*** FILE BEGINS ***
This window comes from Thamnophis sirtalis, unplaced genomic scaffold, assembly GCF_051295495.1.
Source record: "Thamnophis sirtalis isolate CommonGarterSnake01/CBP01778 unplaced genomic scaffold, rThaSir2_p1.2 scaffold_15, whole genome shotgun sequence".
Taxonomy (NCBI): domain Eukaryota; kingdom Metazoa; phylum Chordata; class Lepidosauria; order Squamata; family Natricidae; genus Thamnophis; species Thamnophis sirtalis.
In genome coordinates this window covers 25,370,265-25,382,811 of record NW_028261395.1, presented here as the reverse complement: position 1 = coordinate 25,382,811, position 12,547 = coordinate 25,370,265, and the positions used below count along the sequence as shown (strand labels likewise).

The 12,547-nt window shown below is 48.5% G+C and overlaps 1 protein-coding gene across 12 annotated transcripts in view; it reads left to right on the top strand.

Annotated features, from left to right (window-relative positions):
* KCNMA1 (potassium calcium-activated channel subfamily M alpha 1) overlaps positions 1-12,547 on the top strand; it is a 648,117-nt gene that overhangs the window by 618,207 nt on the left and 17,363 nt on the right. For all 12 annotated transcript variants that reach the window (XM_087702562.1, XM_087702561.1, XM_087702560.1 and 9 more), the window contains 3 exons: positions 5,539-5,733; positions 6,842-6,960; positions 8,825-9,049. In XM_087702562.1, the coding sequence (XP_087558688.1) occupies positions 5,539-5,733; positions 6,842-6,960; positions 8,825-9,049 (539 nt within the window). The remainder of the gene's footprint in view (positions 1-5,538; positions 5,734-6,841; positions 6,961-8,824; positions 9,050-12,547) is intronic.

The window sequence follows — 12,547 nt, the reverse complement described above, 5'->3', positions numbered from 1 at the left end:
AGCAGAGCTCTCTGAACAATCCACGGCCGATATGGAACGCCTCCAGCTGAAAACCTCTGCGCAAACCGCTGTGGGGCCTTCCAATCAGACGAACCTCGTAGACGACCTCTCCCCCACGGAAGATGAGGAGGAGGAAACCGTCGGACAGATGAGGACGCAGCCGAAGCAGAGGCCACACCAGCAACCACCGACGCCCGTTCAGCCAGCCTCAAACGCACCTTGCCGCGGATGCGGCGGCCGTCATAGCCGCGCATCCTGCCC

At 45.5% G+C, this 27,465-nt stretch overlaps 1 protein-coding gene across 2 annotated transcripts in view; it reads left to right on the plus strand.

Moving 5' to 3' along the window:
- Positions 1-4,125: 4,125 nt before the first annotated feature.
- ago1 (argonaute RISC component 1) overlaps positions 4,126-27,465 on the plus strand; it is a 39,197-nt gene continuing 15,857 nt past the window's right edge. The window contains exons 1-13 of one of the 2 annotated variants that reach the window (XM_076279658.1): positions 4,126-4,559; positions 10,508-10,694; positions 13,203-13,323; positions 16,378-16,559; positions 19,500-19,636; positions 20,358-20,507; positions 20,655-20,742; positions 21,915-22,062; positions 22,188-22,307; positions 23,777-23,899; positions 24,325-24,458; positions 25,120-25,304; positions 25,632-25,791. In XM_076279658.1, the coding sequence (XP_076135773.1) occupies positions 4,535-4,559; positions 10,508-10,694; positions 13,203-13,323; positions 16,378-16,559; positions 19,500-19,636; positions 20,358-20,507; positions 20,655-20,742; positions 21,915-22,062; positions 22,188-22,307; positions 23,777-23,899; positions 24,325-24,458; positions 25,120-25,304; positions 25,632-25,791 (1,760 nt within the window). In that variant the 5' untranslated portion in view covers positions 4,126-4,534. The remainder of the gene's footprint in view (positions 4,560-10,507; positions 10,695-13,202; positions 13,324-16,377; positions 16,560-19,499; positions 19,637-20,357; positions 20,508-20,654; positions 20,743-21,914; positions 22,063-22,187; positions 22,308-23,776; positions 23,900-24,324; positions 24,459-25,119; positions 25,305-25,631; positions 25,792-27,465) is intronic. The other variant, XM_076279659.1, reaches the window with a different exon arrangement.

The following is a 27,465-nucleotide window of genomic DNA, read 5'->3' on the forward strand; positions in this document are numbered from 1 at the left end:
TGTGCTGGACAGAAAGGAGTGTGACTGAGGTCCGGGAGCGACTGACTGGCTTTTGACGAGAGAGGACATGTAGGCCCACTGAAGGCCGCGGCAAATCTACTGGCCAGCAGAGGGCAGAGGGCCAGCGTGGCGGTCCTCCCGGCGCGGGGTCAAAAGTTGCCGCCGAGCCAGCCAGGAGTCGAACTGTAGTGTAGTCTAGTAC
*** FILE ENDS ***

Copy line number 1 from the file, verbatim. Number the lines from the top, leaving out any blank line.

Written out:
This window comes from Thamnophis sirtalis, unplaced genomic scaffold, assembly GCF_051295495.1.